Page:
Bring Back the Fanny Pack and Other Lessons from Getting Lost in the Woods

Carie ShermanBy Carie Sherman

The BFF and I recently took a hike. We got lost. Well, not really lost, per se. Let’s just call it misinformed about the direction we had taken. We didn’t have a trail map. We “kinda” remembered the name of the trail we planned to take. And we “kinda” turned a 3-mile hike into 8.

Relax. We were in Castlewood Canyon State Park. We were able to see a physical human establishment for at least half of the hike and never spent more than 30 minutes between other groups of hikers–most of whom were refreshed and beginning their hikes from the various parking lots our trail took us past. And we had plenty of water.

The park does have decent elevation gains. My guess is at least 40,000 feet.

Here’s the best part: I wore a fanny pack. It was awesome. The BFF protested but knew if she took a real stand against my fanny pack I might start reconsidering the helmet I threatened to wear because of an article I’d just read about head injuries. She’s a confident girl and can handle when I’m strange, but she does try to stop me from humiliating myself.

Anyway, chronic pain folks, take note: I always carried a backpack but it kills my back and shoulders, likely due to the terrible hiking posture that one gains when one constantly stares at one’s feet. Turns out, my hips are good for hauling. I wholeheartedly encourage you to come to the darkside. Let’s Bring Back the Fannypack!

Who am I kidding. Fanny packs probably are back, for all I know about fashion and the like.

Anyway. 8 miles. Me. If I had known it would be 8 miles, I never would have started. I haven’t gone that far since 2010. And I didn’t realize it at the time, probably because the sheer elation of not needing to call in a backcountry search party for a day hike just minutes from urban areas, but it was a big deal. I hiked 8 miles. In this body. This body that two weeks ago wouldn’t allow me to lift my arms. As you know, I have an entire blog dedicated to my body failing me.

And here’s a kicker: I could walk the next day. And the day after that. And even the days after that, which were leading up to my period, when typically all hell breaks lose and I move only when forced. My body was…good.

Now, I’m not saying that I’ve cured my mind, body, and soul here. But I learned a valuable life lesson on this hike, and it’s a lesson you can apply to just about any circumstance under the sun.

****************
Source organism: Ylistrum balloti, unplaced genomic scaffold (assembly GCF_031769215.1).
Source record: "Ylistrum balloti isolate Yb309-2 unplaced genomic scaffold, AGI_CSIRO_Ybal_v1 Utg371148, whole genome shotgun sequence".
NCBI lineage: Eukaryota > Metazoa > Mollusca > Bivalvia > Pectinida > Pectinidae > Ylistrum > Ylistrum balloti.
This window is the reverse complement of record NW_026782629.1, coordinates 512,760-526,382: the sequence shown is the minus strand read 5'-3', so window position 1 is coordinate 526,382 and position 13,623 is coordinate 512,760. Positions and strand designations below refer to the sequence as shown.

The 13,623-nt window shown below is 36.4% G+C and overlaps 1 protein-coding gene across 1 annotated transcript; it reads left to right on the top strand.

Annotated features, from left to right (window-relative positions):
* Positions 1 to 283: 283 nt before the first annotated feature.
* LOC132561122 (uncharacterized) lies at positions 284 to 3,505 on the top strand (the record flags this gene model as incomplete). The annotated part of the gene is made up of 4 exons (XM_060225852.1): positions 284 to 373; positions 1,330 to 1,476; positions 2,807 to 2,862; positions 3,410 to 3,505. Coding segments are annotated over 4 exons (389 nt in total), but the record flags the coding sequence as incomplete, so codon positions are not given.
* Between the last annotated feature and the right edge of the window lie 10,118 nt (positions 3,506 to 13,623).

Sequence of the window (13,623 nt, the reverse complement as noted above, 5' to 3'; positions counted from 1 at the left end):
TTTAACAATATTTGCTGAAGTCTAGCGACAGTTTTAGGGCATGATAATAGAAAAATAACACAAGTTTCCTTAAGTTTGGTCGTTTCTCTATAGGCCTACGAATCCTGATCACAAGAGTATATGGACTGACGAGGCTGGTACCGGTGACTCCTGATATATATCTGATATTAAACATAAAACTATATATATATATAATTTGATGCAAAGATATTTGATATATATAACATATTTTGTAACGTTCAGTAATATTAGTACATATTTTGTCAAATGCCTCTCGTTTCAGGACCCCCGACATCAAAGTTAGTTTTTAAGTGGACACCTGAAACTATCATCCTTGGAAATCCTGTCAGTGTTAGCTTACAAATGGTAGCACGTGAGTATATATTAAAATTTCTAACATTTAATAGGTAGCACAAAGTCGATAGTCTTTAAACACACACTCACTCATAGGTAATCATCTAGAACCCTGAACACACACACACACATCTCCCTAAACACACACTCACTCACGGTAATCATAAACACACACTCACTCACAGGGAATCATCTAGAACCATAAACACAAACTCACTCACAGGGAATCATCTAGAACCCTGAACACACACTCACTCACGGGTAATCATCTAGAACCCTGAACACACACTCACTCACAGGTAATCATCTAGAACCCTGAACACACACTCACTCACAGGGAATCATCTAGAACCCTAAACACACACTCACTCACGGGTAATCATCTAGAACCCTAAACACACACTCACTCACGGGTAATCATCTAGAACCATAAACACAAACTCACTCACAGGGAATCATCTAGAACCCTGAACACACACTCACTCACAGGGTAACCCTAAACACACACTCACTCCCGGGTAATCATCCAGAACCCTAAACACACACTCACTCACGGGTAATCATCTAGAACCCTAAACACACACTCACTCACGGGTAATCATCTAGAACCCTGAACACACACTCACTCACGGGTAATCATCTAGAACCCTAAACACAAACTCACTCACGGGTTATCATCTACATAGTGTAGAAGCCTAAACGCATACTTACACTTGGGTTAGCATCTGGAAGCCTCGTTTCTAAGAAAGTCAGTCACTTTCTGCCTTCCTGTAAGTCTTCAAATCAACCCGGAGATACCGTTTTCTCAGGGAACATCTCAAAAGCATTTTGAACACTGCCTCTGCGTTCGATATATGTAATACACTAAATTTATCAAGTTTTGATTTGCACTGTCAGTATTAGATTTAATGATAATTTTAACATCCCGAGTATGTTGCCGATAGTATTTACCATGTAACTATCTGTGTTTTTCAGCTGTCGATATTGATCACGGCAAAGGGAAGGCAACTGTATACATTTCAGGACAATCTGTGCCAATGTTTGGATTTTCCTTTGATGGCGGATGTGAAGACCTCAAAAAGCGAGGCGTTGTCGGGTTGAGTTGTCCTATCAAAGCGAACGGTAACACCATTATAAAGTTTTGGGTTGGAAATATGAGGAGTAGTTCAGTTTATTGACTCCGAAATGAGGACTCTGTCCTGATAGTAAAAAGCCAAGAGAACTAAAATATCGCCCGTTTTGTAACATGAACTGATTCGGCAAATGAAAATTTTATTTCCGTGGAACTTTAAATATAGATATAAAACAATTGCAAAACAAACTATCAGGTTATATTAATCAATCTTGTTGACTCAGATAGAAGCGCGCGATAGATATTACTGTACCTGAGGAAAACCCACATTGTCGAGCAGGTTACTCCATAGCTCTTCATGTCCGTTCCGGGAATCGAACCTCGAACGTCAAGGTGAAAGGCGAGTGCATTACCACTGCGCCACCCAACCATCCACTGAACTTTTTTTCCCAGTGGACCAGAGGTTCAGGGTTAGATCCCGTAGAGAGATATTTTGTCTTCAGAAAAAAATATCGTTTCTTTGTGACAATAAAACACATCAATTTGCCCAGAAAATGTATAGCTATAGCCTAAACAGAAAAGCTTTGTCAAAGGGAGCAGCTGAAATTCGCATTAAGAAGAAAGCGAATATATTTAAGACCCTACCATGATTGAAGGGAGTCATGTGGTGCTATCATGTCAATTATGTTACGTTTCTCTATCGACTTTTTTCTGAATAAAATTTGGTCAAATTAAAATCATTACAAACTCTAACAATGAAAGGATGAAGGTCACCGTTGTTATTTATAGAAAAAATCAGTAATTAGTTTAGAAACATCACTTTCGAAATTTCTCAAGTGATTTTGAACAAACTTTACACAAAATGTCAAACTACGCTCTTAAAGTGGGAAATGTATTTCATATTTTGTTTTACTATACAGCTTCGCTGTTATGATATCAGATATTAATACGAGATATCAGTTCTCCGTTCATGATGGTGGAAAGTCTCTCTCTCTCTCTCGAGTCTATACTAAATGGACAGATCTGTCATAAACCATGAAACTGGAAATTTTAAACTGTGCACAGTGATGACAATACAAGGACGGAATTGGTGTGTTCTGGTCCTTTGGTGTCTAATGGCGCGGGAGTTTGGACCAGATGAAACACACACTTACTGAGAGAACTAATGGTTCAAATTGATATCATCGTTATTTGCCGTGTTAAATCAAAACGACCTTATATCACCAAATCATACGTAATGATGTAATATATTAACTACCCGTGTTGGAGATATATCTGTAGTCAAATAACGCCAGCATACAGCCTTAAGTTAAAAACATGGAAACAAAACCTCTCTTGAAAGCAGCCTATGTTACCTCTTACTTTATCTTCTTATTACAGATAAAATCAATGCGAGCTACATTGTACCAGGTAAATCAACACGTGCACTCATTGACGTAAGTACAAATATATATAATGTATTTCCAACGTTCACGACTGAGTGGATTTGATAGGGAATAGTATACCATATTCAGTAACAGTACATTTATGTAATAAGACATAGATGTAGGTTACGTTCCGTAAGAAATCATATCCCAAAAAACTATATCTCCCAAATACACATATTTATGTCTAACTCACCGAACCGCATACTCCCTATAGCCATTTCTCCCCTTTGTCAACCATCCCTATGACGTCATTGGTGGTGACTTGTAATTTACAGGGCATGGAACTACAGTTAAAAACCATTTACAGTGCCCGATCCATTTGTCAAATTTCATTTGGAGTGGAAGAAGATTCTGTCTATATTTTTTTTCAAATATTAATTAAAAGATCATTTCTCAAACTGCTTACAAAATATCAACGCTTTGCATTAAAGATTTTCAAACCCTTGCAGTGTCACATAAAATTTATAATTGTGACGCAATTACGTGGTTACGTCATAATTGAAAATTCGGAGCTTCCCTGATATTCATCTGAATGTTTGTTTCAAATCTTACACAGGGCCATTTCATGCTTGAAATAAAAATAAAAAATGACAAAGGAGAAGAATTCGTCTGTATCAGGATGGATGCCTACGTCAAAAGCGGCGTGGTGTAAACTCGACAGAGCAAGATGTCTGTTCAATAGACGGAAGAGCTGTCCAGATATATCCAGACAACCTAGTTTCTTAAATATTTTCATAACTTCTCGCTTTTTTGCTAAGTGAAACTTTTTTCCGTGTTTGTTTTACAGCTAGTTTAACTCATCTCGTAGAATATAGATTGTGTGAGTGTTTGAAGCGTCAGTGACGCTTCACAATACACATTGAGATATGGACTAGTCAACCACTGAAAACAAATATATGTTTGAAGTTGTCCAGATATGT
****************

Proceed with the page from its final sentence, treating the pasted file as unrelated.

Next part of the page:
Sometimes you have to get lost. Sometimes you just have to work way harder than your brain believes you can–even if the only reason is because you were forced. If you have the desire–and someone awesome by your side–you can really surprise yourself.

I have a lot of goals right now. One in particular scares the crap out of me. I have no idea what I’m doing. But I know I have to work and work hard and rely on the crazy cool people in my life.

I might not bring back the fanny pack (assuming, of course, it’s not already back). I might whine and complain. But I’ll stay on the dang trail til the end. Because I can.


Martha Beck’s Formula for Reversing Bad Fortune (As Applied to Chronic Illness)

Carie ShermanBy Carie Sherman

It’s been a rough couple of months as it relates to my health. Nothing serious–thank goodness–but annoying nonetheless.

I’ve been sick with acute illnesses (shingles and strep throat) as well as the “same old same old” (big-time fatigue and fibro-pain top my complaints). On top of that, it’s summer, and I’m one of those “live for summer” types who hates being stuck inside. I’m so anxious to feel well.

But since I don’t, I’m thankful to have read an article by Martha Beck in the most recent issue of Oprah magazine. She’s a life-coach who uses humor, self-deprecation, and a fine writing style to discuss various topics of enlightenment. This article, Reversal of Bad Fortune, describes how we can use our experiences in one of two ways: As a catalyst for hopelessness or a catalyst for growth.

I can’t recall the last time I felt well physically. And despite my best efforts, it’s wearing on me mentally. Clearly I need help weathering my “accident.” So I decided to use her formula. And though publishing this will make me feel more exposed than Janet Jackson at the Superbowl, I’m sharing it with the hopes it makes someone else feel better, too.

What follows is the example Martha used of her friend who experienced a serious, life-changing car accident as well as my own assessment.

Martha Beck’s Accident Formula

First, write down the pertinent info about your “accident.”